NORTH CHARLESTON: Former president George W Bush, campaigning for his brother for the first time, told a raucous crowd on Monday that Jeb had the temperament and backbone to be commander in chief.
He also not-so-subtly ripped into Republican presidential frontrunner Donald Trump, warning American voters that the best applicant for the world’s most powerful job was not necessarily the loudest, but the one who could best apply his skills and learning to the position.
“I’ve seen Jeb in action. He’ll be a strong and steady hand when confronted with the unexpected,” Bush said of his brother, who is seeking a boost to his fortunes in South Carolina, which on Saturday becomes the third state to vote in the presidential nominating contest leading up to the November election.
Trump’s controversial remarks and policy positions — last year he called for a ban on Muslims entering the United States — have caused an uproar.
But he is an anti-establishment outsider seizing on voter anger and frustration with Washington, and remains firmly at the top of the polls even after turning American political convention on its head.
George W’s message: don’t buy into it.
“I understand that Americans are angry and frustrated, but we don’t need someone in the Oval Office who mirrors our anger and frustration,” Bush told one of Jeb’s largest crowds since the former Florida governor launched his presidential bid last June.
“There seems to be a lot of name calling going on, but I want to remind you what our good dad told me one time,” Bush said of their father, the former president George HW Bush.
“Labels are for soup cans. The presidency is a serious job that requires sound judgment and good ideas,” he added, stressing that his brother is the Republican candidate “who can win in November.”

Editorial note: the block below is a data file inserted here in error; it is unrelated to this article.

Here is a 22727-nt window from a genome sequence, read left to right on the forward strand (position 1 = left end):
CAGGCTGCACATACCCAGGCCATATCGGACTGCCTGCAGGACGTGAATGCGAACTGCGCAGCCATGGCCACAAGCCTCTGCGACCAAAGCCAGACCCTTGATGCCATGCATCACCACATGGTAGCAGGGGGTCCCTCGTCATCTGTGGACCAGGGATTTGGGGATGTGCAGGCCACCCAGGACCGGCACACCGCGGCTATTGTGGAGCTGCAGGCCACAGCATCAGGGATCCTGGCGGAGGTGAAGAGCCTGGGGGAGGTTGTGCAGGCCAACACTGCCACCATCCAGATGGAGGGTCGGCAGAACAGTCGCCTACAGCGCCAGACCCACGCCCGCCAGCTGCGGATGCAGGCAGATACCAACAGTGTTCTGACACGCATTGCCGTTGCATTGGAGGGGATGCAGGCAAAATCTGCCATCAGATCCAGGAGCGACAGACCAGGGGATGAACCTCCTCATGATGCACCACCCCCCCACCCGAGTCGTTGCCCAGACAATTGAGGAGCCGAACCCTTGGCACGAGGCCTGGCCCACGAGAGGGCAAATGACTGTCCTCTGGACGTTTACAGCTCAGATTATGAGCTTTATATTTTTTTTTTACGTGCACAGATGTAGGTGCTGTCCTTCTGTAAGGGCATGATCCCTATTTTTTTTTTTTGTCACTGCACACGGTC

It was a polished speech, filled with Dubya’s trademark Texas twang, by a controversial politician whose dynastic family remains steadfastly popular in South Carolina.
With the elder Bush brother launching into the caustic Republican nomination fray, Trump unleashed a new round of invective at his challengers.
The political rhetoric in the presidential race has sharpened dramatically since the Iowa caucuses and the New Hampshire primaries earlier this month.
Trump rounded on the former president during Saturday’s debate in a bid to blunt any Bush progress, and he continued the assault Monday at a press conference, slamming George W, who was president during the 9/11, 2001 terror attacks.
“So you had that. You obviously had the war which was a big mistake. I think few people would say the war in Iraq was a positive,” Trump said.
Jeb Bush, for his part, argued that Americans should want an experienced hand at the tiller, especially when it came to national security.
“Who is going to be the steady hand to keep us safe?” he said.
Trump also scolded Senator Ted Cruz, his current closest competitor, as “totally unstable” and a “liar” for attacking Trump’s earlier, liberal positions on abortion and health care.
And he repeated his threat to sue Cruz over his eligibility to be president, with Trump insisting that Cruz, who was born in Canada, is not a natural born citizen as the US Constitution requires candidates to be.
At an event in Mount Pleasant, the brash billionaire also lashed out at the party itself, calling the Republican National Committee a “disgrace” after he was loudly booed at Saturday’s Republican debate by an audience that Trump said was stacked with establishment lobbyists.
“The whole room was made up of special interests and donors, which is a disgrace from the RNC,” Trump said. “The RNC better get its act together.”
Trump leads by a stunning 20 points over Cruz in the Palmetto State, known for its brutal political atmosphere.
Senator Marco Rubio, who is seeking a resurrection after fizzling in New Hampshire and finishing fifth there, is third at 14.3 percent, followed by a 10.5-percent showing for Ohio Governor John Kasich, whose impressive second place New Hampshire finish was helping him surge here.
Bush is fifth at 10 percent, with former neurosurgeon Ben Carson pulling up the rear in South Carolina with 4.5 percent.
Adding to the campaign intensity, and perhaps tearing at the very fabric of the Republican Party, candidates were digesting the implications of the political thunderclap brought by the sudden death of conservative Supreme Court justice Antonio Scalia.
His death Saturday has set off an epic election-year battle over his successor that will shape American life far into the future.
Meanwhile, Kasich has positioned himself as the man above the fray, presenting a heartening, optimistic message to voters and urging them not get sucked into the Republican-on-Republican vitriol that he says only increases the chances of a Clinton victory in November.